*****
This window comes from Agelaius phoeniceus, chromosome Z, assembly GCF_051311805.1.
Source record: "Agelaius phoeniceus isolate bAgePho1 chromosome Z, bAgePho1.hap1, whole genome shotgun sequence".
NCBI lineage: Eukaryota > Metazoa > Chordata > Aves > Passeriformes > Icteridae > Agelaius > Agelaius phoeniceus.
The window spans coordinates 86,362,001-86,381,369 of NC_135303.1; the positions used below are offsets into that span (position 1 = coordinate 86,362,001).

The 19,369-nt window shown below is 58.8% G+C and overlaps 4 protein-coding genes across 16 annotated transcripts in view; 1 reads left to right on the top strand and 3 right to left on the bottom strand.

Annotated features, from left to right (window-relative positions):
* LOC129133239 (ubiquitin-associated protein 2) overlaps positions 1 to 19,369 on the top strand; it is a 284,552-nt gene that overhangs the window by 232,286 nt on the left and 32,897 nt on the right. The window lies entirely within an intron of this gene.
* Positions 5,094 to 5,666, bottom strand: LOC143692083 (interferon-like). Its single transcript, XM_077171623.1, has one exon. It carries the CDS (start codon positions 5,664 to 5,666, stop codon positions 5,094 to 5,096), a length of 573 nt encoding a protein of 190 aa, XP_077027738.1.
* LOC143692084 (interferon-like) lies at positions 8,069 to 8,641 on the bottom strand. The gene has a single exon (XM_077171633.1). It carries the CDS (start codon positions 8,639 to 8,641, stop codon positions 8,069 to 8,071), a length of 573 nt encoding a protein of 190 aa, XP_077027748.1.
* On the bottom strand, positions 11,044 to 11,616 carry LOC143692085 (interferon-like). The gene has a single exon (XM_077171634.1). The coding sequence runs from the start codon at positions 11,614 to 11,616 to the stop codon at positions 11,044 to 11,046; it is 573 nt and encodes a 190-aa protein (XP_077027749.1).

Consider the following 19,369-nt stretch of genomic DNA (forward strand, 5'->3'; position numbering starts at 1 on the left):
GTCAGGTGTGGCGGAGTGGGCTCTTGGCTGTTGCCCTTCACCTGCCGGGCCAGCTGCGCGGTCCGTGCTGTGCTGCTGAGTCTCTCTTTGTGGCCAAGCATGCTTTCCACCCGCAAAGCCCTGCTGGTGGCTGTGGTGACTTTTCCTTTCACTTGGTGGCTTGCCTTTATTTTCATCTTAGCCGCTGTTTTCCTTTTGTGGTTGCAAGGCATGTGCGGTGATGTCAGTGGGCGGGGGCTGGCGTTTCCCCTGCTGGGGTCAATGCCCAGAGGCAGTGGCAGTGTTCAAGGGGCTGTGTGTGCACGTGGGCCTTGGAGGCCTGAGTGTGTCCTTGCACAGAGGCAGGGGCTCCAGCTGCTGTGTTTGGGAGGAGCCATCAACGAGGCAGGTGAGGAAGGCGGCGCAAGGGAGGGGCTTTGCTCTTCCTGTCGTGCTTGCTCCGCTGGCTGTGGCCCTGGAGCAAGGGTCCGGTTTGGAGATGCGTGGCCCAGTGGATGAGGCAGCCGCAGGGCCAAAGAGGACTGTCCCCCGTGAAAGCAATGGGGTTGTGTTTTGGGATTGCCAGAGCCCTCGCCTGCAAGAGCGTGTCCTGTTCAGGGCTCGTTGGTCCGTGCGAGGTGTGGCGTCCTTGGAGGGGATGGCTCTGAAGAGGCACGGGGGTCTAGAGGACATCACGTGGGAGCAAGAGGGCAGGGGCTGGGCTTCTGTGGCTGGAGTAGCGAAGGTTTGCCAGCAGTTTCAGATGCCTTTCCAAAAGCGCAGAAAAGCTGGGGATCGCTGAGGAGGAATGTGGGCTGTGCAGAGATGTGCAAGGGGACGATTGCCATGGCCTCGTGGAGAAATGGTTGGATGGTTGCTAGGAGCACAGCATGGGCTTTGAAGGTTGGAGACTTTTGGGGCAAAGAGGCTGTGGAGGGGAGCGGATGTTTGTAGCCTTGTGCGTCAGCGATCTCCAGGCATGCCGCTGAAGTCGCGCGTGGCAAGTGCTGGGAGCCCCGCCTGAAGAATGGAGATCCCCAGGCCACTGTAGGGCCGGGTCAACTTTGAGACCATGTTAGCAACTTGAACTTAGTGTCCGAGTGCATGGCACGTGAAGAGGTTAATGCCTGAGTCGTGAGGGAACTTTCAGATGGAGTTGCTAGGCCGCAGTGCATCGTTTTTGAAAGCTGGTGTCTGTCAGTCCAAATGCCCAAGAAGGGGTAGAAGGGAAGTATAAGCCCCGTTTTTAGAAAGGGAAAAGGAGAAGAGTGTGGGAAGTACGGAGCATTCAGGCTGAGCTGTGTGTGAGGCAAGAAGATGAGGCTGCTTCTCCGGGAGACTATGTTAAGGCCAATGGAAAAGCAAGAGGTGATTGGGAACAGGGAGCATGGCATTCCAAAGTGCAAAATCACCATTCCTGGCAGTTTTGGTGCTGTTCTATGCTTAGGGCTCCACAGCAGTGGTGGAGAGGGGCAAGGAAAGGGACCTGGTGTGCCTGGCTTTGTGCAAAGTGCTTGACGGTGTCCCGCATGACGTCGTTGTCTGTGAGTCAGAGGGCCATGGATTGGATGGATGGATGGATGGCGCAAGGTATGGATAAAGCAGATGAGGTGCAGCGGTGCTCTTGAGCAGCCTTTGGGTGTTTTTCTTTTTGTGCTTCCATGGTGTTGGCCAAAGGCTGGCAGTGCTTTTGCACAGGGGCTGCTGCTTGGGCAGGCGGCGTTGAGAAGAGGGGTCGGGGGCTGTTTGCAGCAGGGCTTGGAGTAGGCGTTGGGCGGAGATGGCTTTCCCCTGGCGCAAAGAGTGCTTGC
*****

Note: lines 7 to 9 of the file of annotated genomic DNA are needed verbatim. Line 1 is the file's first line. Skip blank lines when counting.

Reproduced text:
* LOC129133239 (ubiquitin-associated protein 2) overlaps positions 1 to 19,369 on the top strand; it is a 284,552-nt gene that overhangs the window by 232,286 nt on the left and 32,897 nt on the right. The window lies entirely within an intron of this gene.
* Positions 5,094 to 5,666, bottom strand: LOC143692083 (interferon-like). Its single transcript, XM_077171623.1, has one exon. It carries the CDS (start codon positions 5,664 to 5,666, stop codon positions 5,094 to 5,096), a length of 573 nt encoding a protein of 190 aa, XP_077027738.1.
* LOC143692084 (interferon-like) lies at positions 8,069 to 8,641 on the bottom strand. The gene has a single exon (XM_077171633.1). It carries the CDS (start codon positions 8,639 to 8,641, stop codon positions 8,069 to 8,071), a length of 573 nt encoding a protein of 190 aa, XP_077027748.1.